Special Reports / September 2018

A New Wave of Edible Art: Chef Chitra

As an expression of human creativity and imagination, art is typically presented in a visual form, such as a painting or a sculpture. Nevertheless, Chrysansia Chitra Dewi interprets it in a whole different way: the edible art.

The renowned chef started her journey as a model in 2006 before a radical change of direction and embarking on food entrepreneurship. The woman, who majored in psychology at Atma Jaya University in Jakarta, decided to take her love of food to the next level, and founded the Chef's Kitchen in 2007. This bakery and pastry chain currently has 48 outlets that supply bread to several supermarkets, hotels and restaurants in the capital.

The reason for the Chef's Kitchen's success is its healthy products. The breads are made without sugar, milk, butter and eggs, to assist those wishing to follow a healthier lifestyle.

When GlobeAsia recently sat down with Chitra to talk about her culinary journey, she mentioned that despite being a visionary, she did not expect her journey to be quite as successful as it currently is.

"I have always started earlier than most people, especially in terms of business. [The Chef's Kitchen] was actually aligned with my vision that when the Indonesian economy improved, there would be more people wanting to live a healthy life," Chitra said.

After starting her pastry business, Chitra moved to New York, where she studied culinary basics and later also took classes at Le Cordon Bleu in Paris. Part of her experience included working in a restaurant for quite some time.

After that, she returned to Indonesia and started hosting cooking shows on television in 2010, before launching her own program and making regular appearances at various events. She also continues her desire to promote healthy living through her involvement with Life Juice, a brand cold-pressed juice.

"I am the brand ambassador of Life Juice and also involved in its core business. We have several outlets throughout the capital and our own factory," she said.

"With Life Juice, the message is to get a simple and easy-to-purchase nutritious drink every day. We offer the first cold-pressed juice product sold in glass bottles, with the idea of promoting the message of recycling, re-using and reducing all plastic products."

Journey to Edible Art

When her businesses were already running smoothly, she decided to venture into the creative world, as she has always had a deep love for the arts.

"It took me a while to realize what I actually wanted in life, and although combining food and art is actually nothing new, it is just not out there yet," Chitra said. "I think this is the stage where I want to say, 'It is something I actually want in life.'"

Edible art, as she calls it, is something completely new to Indonesia in terms of food presentation. In short, it combines all the basic human senses, such as taste, smell, touch, sound and sight.

"It is all about memory. You will forever remember when you taste bad food, while with good food, the taste will also last forever. So, it is actually about creating experiences and memories," she said.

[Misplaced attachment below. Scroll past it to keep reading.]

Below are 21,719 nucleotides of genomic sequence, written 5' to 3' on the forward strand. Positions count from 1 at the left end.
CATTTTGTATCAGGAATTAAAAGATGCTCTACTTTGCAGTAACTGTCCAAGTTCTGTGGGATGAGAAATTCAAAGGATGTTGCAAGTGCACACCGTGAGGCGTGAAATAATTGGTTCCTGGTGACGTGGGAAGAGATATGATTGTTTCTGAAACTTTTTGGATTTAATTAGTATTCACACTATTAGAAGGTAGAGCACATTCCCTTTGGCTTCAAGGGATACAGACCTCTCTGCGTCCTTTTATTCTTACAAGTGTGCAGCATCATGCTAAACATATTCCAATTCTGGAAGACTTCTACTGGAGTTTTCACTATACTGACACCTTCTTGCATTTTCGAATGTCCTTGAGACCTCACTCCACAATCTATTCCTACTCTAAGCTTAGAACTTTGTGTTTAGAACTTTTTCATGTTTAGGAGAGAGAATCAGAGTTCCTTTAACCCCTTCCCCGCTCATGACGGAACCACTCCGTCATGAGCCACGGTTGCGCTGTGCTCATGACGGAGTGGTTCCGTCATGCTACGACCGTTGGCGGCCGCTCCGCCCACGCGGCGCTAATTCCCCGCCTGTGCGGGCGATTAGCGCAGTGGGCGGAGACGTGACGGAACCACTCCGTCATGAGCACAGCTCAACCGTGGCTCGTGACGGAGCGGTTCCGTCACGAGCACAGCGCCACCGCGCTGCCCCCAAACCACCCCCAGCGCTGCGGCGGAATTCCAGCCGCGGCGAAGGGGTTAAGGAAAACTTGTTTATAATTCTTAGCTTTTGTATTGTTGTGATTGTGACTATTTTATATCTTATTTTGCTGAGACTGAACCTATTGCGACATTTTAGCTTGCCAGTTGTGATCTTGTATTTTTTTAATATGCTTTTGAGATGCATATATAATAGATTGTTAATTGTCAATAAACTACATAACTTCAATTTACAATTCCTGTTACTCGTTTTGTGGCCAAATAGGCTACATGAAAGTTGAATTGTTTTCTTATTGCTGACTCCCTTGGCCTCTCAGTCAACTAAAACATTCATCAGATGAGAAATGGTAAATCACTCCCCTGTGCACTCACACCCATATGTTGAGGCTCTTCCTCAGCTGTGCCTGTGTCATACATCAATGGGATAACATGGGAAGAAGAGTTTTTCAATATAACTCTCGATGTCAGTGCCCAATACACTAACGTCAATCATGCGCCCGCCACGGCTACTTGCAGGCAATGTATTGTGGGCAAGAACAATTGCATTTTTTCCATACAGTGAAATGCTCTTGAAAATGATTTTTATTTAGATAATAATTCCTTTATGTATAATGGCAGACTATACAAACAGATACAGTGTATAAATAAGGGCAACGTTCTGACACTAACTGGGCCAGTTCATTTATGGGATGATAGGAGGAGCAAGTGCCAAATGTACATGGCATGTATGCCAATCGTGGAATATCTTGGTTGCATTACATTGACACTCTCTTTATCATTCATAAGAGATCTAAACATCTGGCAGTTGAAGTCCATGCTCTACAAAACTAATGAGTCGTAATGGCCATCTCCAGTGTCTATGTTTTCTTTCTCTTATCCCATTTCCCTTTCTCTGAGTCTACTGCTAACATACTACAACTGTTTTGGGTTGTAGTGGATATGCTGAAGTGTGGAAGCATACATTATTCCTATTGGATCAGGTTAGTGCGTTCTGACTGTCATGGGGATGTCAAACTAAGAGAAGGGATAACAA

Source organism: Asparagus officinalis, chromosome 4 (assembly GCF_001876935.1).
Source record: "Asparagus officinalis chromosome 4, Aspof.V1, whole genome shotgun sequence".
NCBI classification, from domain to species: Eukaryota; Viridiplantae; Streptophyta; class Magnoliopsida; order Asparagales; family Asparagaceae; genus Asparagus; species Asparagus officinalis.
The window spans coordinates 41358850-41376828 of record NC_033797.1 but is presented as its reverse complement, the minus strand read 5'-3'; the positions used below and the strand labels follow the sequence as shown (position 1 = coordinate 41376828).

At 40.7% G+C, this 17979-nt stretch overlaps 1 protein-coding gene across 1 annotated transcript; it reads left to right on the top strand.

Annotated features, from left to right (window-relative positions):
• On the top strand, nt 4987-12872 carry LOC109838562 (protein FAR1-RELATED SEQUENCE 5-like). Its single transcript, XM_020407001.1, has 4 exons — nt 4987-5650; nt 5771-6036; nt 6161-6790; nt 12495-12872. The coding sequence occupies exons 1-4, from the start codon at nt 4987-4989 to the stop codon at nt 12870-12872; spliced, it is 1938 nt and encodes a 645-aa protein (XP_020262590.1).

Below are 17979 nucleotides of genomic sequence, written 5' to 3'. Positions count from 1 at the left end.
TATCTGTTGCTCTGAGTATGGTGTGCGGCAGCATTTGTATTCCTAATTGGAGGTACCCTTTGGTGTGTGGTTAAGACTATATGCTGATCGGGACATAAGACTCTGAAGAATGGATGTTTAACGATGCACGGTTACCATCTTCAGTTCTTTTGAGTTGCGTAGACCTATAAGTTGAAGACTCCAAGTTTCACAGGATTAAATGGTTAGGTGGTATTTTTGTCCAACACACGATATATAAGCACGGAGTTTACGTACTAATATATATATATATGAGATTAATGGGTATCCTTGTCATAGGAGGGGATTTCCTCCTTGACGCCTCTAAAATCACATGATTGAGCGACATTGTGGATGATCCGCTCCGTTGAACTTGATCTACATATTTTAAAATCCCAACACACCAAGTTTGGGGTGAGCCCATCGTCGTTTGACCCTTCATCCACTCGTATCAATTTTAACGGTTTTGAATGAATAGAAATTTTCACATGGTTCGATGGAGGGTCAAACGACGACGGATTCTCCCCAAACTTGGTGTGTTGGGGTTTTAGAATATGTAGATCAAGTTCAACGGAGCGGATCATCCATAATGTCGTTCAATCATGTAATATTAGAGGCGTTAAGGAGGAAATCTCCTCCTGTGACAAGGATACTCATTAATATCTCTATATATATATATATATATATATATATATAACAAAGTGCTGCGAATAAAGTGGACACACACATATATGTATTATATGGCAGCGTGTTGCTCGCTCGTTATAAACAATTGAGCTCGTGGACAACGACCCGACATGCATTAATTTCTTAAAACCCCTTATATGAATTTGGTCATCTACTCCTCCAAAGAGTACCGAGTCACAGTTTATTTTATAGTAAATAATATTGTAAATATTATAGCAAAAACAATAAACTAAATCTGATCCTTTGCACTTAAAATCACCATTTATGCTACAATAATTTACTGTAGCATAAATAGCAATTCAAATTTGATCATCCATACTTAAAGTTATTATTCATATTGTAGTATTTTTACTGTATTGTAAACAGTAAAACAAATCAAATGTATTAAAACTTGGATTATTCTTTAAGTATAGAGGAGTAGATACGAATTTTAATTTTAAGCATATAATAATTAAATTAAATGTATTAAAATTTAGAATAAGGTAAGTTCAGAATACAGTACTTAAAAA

Chitra said all the dishes she presents are in a more abstract form, combined with molecular gastronomy. Although she is still at a very early stage of combining food and art, she is overwhelmed by the positive response she receives. But despite this, the renowned chef said she still has a lot to learn in terms of mastering more skills in this field.

During Art Jakarta, Chitra presented her eclectic performance dubbed "Monochromatic Poem," which saw her combine cooking, painting and a piano repertoire against a background of electronic dance music.

"It was amazing and very nerve-wrecking for me because it was the first time for Art Jakarta to host a chef as a performer. They wanted to see what art is from the perspective of a chef," Chitra said.

However, the result was astounding. Dressed all in black, Chitra presented different types of deconstructed, monochromatic desserts – some involving molecular gastronomy – in black, white and gray. The 40-minute show, carefully crafted through endless cups of coffee and many sleepless nights, was topped off with the audience spoiling their taste buds with the ready-to-serve delicacies.

"All of these elements in the theme work together to bring the key message to the audience, that the red line between all of them is the dualism of humanity: black and white, light and dark, bitter and sweet, meetings and goodbyes, as well as other emotions," she said.

She embraces the development of culinary industry where people are not only interested in what chefs create, but also how they present it.

"Food may be the best medium to explain so many vibrant things and can be combined with beats, suspense or other elements of life. In this sense, I also hope to inspire more people to do greater things," she said.

"People have become very critical of what they eat, especially in a cosmopolitan city like Jakarta. They know what they want."

The chef, who cannot resist empek-empek – a savory fishcake delicacy from Palembang in South Sumatra – is still aiming to create more combinations of food and themes, while also opening more culinary outlets and even starting her own coffee shop.